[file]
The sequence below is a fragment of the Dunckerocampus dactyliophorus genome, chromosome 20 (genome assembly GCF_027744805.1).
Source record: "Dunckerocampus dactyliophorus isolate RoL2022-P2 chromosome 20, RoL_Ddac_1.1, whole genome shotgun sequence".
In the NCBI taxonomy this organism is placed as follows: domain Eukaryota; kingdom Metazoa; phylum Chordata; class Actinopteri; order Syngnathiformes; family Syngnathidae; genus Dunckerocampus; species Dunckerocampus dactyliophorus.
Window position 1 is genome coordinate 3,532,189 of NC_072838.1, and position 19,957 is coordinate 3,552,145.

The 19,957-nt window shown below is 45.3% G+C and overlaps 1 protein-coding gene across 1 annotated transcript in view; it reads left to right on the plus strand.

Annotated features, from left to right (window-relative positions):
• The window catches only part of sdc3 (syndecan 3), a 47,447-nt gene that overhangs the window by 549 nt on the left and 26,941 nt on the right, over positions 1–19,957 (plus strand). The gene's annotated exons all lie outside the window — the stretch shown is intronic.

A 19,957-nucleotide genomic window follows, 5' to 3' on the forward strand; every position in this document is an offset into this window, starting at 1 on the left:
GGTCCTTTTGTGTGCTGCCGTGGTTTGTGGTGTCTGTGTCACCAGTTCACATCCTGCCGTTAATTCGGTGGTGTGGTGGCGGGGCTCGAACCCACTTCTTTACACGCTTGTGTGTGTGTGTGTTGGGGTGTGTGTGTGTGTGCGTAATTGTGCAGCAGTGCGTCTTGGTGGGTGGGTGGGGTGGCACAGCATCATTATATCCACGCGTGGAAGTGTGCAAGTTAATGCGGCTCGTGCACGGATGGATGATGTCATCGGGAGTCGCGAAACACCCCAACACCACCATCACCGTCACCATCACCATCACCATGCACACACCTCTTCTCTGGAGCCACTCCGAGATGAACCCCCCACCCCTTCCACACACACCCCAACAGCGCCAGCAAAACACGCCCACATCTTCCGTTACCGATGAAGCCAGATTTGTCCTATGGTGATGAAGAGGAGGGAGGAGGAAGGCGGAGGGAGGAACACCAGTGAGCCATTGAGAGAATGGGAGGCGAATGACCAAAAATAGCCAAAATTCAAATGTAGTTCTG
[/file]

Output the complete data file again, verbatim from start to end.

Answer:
The sequence below is a fragment of the Dunckerocampus dactyliophorus genome, chromosome 20 (genome assembly GCF_027744805.1).
Source record: "Dunckerocampus dactyliophorus isolate RoL2022-P2 chromosome 20, RoL_Ddac_1.1, whole genome shotgun sequence".
In the NCBI taxonomy this organism is placed as follows: domain Eukaryota; kingdom Metazoa; phylum Chordata; class Actinopteri; order Syngnathiformes; family Syngnathidae; genus Dunckerocampus; species Dunckerocampus dactyliophorus.
Window position 1 is genome coordinate 3,532,189 of NC_072838.1, and position 19,957 is coordinate 3,552,145.

The 19,957-nt window shown below is 45.3% G+C and overlaps 1 protein-coding gene across 1 annotated transcript in view; it reads left to right on the plus strand.

Annotated features, from left to right (window-relative positions):
• The window catches only part of sdc3 (syndecan 3), a 47,447-nt gene that overhangs the window by 549 nt on the left and 26,941 nt on the right, over positions 1–19,957 (plus strand). The gene's annotated exons all lie outside the window — the stretch shown is intronic.

A 19,957-nucleotide genomic window follows, 5' to 3' on the forward strand; every position in this document is an offset into this window, starting at 1 on the left:
GGTCCTTTTGTGTGCTGCCGTGGTTTGTGGTGTCTGTGTCACCAGTTCACATCCTGCCGTTAATTCGGTGGTGTGGTGGCGGGGCTCGAACCCACTTCTTTACACGCTTGTGTGTGTGTGTGTTGGGGTGTGTGTGTGTGTGCGTAATTGTGCAGCAGTGCGTCTTGGTGGGTGGGTGGGGTGGCACAGCATCATTATATCCACGCGTGGAAGTGTGCAAGTTAATGCGGCTCGTGCACGGATGGATGATGTCATCGGGAGTCGCGAAACACCCCAACACCACCATCACCGTCACCATCACCATCACCATGCACACACCTCTTCTCTGGAGCCACTCCGAGATGAACCCCCCACCCCTTCCACACACACCCCAACAGCGCCAGCAAAACACGCCCACATCTTCCGTTACCGATGAAGCCAGATTTGTCCTATGGTGATGAAGAGGAGGGAGGAGGAAGGCGGAGGGAGGAACACCAGTGAGCCATTGAGAGAATGGGAGGCGAATGACCAAAAATAGCCAAAATTCAAATGTAGTTCTG